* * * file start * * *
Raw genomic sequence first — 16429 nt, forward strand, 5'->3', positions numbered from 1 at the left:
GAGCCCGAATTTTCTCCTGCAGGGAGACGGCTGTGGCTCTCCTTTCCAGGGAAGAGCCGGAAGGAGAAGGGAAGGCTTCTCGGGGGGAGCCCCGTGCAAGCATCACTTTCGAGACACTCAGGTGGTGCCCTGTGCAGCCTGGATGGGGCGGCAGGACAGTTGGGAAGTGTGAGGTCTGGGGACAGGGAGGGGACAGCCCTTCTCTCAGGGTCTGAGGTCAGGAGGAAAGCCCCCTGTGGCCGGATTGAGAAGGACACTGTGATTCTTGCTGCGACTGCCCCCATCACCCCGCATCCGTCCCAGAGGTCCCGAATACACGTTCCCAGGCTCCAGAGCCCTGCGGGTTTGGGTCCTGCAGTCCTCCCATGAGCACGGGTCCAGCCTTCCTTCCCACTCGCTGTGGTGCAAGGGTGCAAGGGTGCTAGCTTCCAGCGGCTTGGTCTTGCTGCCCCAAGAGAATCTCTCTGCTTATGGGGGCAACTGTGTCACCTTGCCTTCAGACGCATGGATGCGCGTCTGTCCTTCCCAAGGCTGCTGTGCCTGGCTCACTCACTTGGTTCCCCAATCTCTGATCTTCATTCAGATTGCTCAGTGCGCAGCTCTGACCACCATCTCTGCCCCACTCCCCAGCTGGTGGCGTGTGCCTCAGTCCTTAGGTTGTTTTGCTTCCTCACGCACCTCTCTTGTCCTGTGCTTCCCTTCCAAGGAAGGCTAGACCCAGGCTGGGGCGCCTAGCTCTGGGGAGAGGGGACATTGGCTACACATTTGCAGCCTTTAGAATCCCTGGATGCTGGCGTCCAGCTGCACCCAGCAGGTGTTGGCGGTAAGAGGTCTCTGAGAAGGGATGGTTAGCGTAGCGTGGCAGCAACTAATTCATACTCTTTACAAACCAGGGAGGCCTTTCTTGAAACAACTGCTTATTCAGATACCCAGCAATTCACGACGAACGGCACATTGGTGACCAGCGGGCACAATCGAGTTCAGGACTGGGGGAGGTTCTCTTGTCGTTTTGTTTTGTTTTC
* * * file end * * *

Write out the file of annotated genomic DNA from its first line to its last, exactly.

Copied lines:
Raw genomic sequence first — 16429 nt, forward strand, 5'->3', positions numbered from 1 at the left:
GAGCCCGAATTTTCTCCTGCAGGGAGACGGCTGTGGCTCTCCTTTCCAGGGAAGAGCCGGAAGGAGAAGGGAAGGCTTCTCGGGGGGAGCCCCGTGCAAGCATCACTTTCGAGACACTCAGGTGGTGCCCTGTGCAGCCTGGATGGGGCGGCAGGACAGTTGGGAAGTGTGAGGTCTGGGGACAGGGAGGGGACAGCCCTTCTCTCAGGGTCTGAGGTCAGGAGGAAAGCCCCCTGTGGCCGGATTGAGAAGGACACTGTGATTCTTGCTGCGACTGCCCCCATCACCCCGCATCCGTCCCAGAGGTCCCGAATACACGTTCCCAGGCTCCAGAGCCCTGCGGGTTTGGGTCCTGCAGTCCTCCCATGAGCACGGGTCCAGCCTTCCTTCCCACTCGCTGTGGTGCAAGGGTGCAAGGGTGCTAGCTTCCAGCGGCTTGGTCTTGCTGCCCCAAGAGAATCTCTCTGCTTATGGGGGCAACTGTGTCACCTTGCCTTCAGACGCATGGATGCGCGTCTGTCCTTCCCAAGGCTGCTGTGCCTGGCTCACTCACTTGGTTCCCCAATCTCTGATCTTCATTCAGATTGCTCAGTGCGCAGCTCTGACCACCATCTCTGCCCCACTCCCCAGCTGGTGGCGTGTGCCTCAGTCCTTAGGTTGTTTTGCTTCCTCACGCACCTCTCTTGTCCTGTGCTTCCCTTCCAAGGAAGGCTAGACCCAGGCTGGGGCGCCTAGCTCTGGGGAGAGGGGACATTGGCTACACATTTGCAGCCTTTAGAATCCCTGGATGCTGGCGTCCAGCTGCACCCAGCAGGTGTTGGCGGTAAGAGGTCTCTGAGAAGGGATGGTTAGCGTAGCGTGGCAGCAACTAATTCATACTCTTTACAAACCAGGGAGGCCTTTCTTGAAACAACTGCTTATTCAGATACCCAGCAATTCACGACGAACGGCACATTGGTGACCAGCGGGCACAATCGAGTTCAGGACTGGGGGAGGTTCTCTTGTCGTTTTGTTTTGTTTTC